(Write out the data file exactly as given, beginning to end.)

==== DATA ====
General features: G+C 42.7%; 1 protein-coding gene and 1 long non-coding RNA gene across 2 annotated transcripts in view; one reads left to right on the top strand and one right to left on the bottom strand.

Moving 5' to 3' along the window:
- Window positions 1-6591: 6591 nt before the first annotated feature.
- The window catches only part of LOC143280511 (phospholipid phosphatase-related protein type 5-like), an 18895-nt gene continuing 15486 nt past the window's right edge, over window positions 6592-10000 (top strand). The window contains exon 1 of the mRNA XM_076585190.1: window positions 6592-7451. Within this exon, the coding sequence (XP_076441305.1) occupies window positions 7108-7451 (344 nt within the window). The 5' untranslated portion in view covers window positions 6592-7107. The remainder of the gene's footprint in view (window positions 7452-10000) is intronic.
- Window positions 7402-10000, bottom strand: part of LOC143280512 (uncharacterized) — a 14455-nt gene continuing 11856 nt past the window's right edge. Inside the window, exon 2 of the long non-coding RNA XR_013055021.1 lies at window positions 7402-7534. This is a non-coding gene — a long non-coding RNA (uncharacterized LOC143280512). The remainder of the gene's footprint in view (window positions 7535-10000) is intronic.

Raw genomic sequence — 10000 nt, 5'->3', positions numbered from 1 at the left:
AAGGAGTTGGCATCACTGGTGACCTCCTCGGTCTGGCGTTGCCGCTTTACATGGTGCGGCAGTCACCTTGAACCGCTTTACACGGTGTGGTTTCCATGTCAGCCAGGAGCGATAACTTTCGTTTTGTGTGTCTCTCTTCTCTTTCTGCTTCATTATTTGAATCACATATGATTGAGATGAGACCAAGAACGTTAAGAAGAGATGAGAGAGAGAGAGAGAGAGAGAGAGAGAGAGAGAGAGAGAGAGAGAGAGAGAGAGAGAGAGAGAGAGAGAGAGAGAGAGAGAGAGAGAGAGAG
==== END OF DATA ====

General features: G+C 42.7%; 1 protein-coding gene and 1 long non-coding RNA gene across 2 annotated transcripts in view; one reads left to right on the top strand and one right to left on the bottom strand.

Moving 5' to 3' along the window:
- Window positions 1-6591: 6591 nt before the first annotated feature.
- The window catches only part of LOC143280511 (phospholipid phosphatase-related protein type 5-like), an 18895-nt gene continuing 15486 nt past the window's right edge, over window positions 6592-10000 (top strand). The window contains exon 1 of the mRNA XM_076585190.1: window positions 6592-7451. Within this exon, the coding sequence (XP_076441305.1) occupies window positions 7108-7451 (344 nt within the window). The 5' untranslated portion in view covers window positions 6592-7107. The remainder of the gene's footprint in view (window positions 7452-10000) is intronic.
- Window positions 7402-10000, bottom strand: part of LOC143280512 (uncharacterized) — a 14455-nt gene continuing 11856 nt past the window's right edge. Inside the window, exon 2 of the long non-coding RNA XR_013055021.1 lies at window positions 7402-7534. This is a non-coding gene — a long non-coding RNA (uncharacterized LOC143280512). The remainder of the gene's footprint in view (window positions 7535-10000) is intronic.

Raw genomic sequence — 10000 nt, 5'->3', positions numbered from 1 at the left:
AAGGAGTTGGCATCACTGGTGACCTCCTCGGTCTGGCGTTGCCGCTTTACATGGTGCGGCAGTCACCTTGAACCGCTTTACACGGTGTGGTTTCCATGTCAGCCAGGAGCGATAACTTTCGTTTTGTGTGTCTCTCTTCTCTTTCTGCTTCATTATTTGAATCACATATGATTGAGATGAGACCAAGAACGTTAAGAAGAGATGAGAGAGAGAGAGAGAGAGAGAGAGAGAGAGAGAGAGAGAGAGAGAGAGAGAGAGAGAGAGAGAGAGAGAGAGAGAGAGAGAGAGAGAGAGAG